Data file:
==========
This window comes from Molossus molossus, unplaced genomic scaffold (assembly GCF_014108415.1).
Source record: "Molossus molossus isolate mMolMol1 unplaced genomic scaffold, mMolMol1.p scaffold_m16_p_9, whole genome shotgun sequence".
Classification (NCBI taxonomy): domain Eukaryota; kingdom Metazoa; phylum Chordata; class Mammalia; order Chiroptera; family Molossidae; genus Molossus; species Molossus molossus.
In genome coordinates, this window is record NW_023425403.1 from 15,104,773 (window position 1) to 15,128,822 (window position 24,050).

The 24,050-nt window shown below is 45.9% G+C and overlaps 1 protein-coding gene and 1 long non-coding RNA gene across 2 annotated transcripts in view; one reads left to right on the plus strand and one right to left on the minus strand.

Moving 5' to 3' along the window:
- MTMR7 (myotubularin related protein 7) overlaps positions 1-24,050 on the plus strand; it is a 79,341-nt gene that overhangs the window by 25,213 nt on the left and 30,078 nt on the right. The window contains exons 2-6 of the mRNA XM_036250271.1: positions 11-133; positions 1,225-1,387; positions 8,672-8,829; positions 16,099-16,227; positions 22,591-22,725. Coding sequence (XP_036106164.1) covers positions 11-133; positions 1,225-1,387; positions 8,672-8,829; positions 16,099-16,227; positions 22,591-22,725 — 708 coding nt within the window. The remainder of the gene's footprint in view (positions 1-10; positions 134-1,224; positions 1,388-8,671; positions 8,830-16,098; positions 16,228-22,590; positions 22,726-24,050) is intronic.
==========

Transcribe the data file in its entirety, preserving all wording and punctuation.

This window comes from Molossus molossus, unplaced genomic scaffold (assembly GCF_014108415.1).
Source record: "Molossus molossus isolate mMolMol1 unplaced genomic scaffold, mMolMol1.p scaffold_m16_p_9, whole genome shotgun sequence".
Classification (NCBI taxonomy): domain Eukaryota; kingdom Metazoa; phylum Chordata; class Mammalia; order Chiroptera; family Molossidae; genus Molossus; species Molossus molossus.
In genome coordinates, this window is record NW_023425403.1 from 15,104,773 (window position 1) to 15,128,822 (window position 24,050).

The 24,050-nt window shown below is 45.9% G+C and overlaps 1 protein-coding gene and 1 long non-coding RNA gene across 2 annotated transcripts in view; one reads left to right on the plus strand and one right to left on the minus strand.

Moving 5' to 3' along the window:
- MTMR7 (myotubularin related protein 7) overlaps positions 1-24,050 on the plus strand; it is a 79,341-nt gene that overhangs the window by 25,213 nt on the left and 30,078 nt on the right. The window contains exons 2-6 of the mRNA XM_036250271.1: positions 11-133; positions 1,225-1,387; positions 8,672-8,829; positions 16,099-16,227; positions 22,591-22,725. Coding sequence (XP_036106164.1) covers positions 11-133; positions 1,225-1,387; positions 8,672-8,829; positions 16,099-16,227; positions 22,591-22,725 — 708 coding nt within the window. The remainder of the gene's footprint in view (positions 1-10; positions 134-1,224; positions 1,388-8,671; positions 8,830-16,098; positions 16,228-22,590; positions 22,726-24,050) is intronic.